The Báb, Forerunner of Bahá'u'lláh

RELATED DOCUMENTS
X The Mission of The Báb: Retrospective, 1844-1994
X Overview of the Bábi Faith
x Selections from the Writings of the Báb

"His life is one of the most magnificent examples of courage which it has been the privilege of mankind to behold..."1 The object of this tribute by the prominent French writer A.L.M. Nicolas was the nineteenth century prophetic figure known to history as the Báb.

Millenial fervor gripped many peoples throughout the world during the first half of the nineteenth century; while Christians expected the return of Christ, a wave of expectation swept through Islam that the "Lord of the Age" would appear. Both Christians and Muslims envisioned that, with fulfillment of the prophecies in their scriptures, a new spiritual age was about to begin.

In Persia, this messianic ferment reached a dramatic climax on May 23, 1844, when a young merchant--the Báb--announced that He was the Bearer of a long- promised Divine Revelation destined to transform the spiritual life of the human race. "O peoples of the earth," the Báb declared, "Give ear unto God's holy Voice...Verily the resplendent Light of God hath appeared in your midst, invested with this unerring Book, that ye may be guided aright to the ways of peace..."2 Against a backdrop of widescale moral breakdown in Persian society, the Báb's declaration that spiritual renewal and social advancement rested on "love and compassion" rather "than force and coercion," aroused hope and excitement among all classes, and He quickly attracted thousands of followers.3

Although the young merchant's given name was Siyyid 'Ali-Muhammad, He took the name "Báb," a title that means "Gate" or "Door" in Arabic. His coming, the Báb explained, represented the portal through which the universally anticipated Revelation of God to all humanity would soon appear. The central theme of His major work--the Bayan--was the imminent appearance of a second Messenger from God, one Who would be far greater than the Báb, and Whose mission would be to usher in the age of peace and justice promised in Islam, Judaism, Christianity, and all the other world religions.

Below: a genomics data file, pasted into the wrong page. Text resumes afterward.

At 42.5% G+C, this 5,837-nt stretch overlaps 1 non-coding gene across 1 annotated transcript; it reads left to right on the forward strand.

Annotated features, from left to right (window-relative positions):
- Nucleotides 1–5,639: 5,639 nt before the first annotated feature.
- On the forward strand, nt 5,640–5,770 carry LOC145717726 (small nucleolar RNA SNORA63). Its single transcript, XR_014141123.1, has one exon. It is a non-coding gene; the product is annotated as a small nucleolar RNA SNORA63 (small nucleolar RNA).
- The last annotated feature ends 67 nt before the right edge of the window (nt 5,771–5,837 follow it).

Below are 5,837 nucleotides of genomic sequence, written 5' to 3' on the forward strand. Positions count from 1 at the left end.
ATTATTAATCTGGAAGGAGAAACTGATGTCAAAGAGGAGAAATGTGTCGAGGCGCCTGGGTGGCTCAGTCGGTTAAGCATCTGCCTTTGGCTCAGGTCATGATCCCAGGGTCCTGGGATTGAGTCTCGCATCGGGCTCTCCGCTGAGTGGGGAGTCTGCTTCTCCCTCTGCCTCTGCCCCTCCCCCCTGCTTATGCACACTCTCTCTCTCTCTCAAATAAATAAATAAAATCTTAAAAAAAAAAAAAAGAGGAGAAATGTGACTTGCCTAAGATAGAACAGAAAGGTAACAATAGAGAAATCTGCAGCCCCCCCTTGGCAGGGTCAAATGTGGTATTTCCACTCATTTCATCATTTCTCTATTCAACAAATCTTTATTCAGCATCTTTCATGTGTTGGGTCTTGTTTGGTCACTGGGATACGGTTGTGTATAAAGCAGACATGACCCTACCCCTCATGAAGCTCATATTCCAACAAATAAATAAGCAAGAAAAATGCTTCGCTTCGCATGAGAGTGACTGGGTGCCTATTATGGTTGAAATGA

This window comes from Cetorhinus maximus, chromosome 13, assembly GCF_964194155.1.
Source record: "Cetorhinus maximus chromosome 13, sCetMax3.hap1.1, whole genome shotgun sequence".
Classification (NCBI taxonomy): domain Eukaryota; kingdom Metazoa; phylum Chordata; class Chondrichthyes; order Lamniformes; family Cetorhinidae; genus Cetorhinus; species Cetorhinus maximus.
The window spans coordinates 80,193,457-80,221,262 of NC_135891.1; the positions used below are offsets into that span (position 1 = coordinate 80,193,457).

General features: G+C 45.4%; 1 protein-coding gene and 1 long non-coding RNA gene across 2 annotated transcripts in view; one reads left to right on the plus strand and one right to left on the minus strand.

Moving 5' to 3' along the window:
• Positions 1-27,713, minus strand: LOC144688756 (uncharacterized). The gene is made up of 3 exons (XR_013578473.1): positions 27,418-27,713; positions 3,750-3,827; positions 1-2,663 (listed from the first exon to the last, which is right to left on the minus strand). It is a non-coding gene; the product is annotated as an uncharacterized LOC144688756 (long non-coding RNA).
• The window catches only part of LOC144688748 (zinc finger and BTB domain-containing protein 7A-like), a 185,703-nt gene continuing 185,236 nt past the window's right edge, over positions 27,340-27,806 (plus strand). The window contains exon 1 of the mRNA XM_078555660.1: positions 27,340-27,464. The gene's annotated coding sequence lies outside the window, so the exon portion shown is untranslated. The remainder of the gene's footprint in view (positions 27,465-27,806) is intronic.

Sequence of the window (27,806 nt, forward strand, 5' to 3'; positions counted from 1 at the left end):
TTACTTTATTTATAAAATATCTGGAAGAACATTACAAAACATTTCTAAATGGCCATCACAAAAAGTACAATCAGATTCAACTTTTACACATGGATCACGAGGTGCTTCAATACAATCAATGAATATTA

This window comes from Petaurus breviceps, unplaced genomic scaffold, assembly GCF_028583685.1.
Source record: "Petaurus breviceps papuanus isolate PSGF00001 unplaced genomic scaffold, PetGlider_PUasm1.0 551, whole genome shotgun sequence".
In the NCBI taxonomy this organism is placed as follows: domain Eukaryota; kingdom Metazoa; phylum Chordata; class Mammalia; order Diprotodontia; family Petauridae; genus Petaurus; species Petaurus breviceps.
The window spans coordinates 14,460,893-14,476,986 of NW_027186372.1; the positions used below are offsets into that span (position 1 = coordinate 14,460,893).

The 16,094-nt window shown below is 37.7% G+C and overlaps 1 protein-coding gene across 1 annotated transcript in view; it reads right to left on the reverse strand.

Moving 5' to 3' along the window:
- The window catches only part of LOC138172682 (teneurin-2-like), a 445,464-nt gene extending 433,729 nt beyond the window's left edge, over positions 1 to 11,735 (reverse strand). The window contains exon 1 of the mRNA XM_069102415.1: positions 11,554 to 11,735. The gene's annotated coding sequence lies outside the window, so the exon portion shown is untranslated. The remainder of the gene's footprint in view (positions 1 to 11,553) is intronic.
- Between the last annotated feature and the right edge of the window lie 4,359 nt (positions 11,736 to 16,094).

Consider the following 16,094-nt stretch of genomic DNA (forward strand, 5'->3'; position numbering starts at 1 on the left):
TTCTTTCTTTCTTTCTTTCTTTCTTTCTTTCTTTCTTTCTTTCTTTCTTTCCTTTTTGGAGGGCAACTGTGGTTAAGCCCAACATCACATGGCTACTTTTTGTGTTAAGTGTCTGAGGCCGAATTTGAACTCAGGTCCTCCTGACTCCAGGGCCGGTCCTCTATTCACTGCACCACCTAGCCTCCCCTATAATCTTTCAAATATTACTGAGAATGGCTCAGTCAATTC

The Shrine of the Báb, Haifa, Israel.
The Shrine of the Báb, Haifa, Israel.

The Báb referred to this coming Divine Teacher as "Him Whom God shall make manifest" and stated that "no words of Mine can adequately describe Him, nor can any reference in My Book, the Bayan, do justice to His Cause."4 He clarified the central aim of His mission by explaining that "the purpose underlying this Revelation, as well as those that preceded it, has, in like manner, been to announce the advent of the Faith of Him Whom God will make manifest."5 The basis for all human accomplishment is to be found in the teachings of this promised universal Manifestation of God, and "the sum total of the religion of God is but to help Him."6 For the Báb, a climacteric in human history had been reached, and He was the "Voice of the Crier, calling aloud in the wilderness of the Bayan" announcing to humanity that it was entering the period of its collective maturity.7

Throughout His writings, the Báb warned His followers to be watchful, and as soon as the promised Teacher revealed Himself, to recognize and follow Him. The Báb exhorted them to see with the "eye of the spirit" rather than through their "fanciful imaginations."8 To be worthy of "Him Whom God shall make manifest" required entirely new standards of conduct, a nobility of character that human beings had theretofore not achieved: "Purge your hearts of worldly desires," the Báb urged His first group of disciples, "and let angelic virtues be your adorning...The time is come when naught but the purest motive, supported by deeds of stainless purity, can ascend to the throne of the Most High and be acceptable unto Him..."9

In several instances the Báb alluded to the identity of the Promised One: "Well is it with him who fixeth his gaze upon the Order of Bahá'u'lláh and rendereth thanks unto his Lord. For He will assuredly be made manifest."10 And: "When the Day-Star of Baha will shine resplendent above the horizon of eternity it is incumbent upon you to present yourselves before His Throne."11 Husayn-`Ali, a leading disciple of the Báb known to history as Bahá'u'lláh, assumed the title of "Baha" (Arabic for "glory" or "splendor") at a gathering of the Báb's followers in 1848, a title that was later confirmed by the Báb Himself.

In some respects, the Báb's role can be compared to that of John the Baptist in the founding of Christianity. The Báb was Bahá'u'lláh's herald: His principal mission was to prepare the way for Bahá'u'lláh's coming. Accordingly, the founding of the Bábi Faith is viewed by Bahá'ís as synonymous with the founding of the Bahá'í Faith--and its purpose was fulfilled when Bahá'u'lláh announced in 1863 that He was the Promised One foretold by the Báb. Bahá'u'lláh later affirmed that the Báb was "the Herald of His Name and the Harbinger of His Great Revelation which hath caused...the splendour of His light to shine forth above the horizon of the world."12 The Báb's appearance marked the end of the "Prophetic Cycle" of religious history, and ushered in the "Cycle of Fulfillment."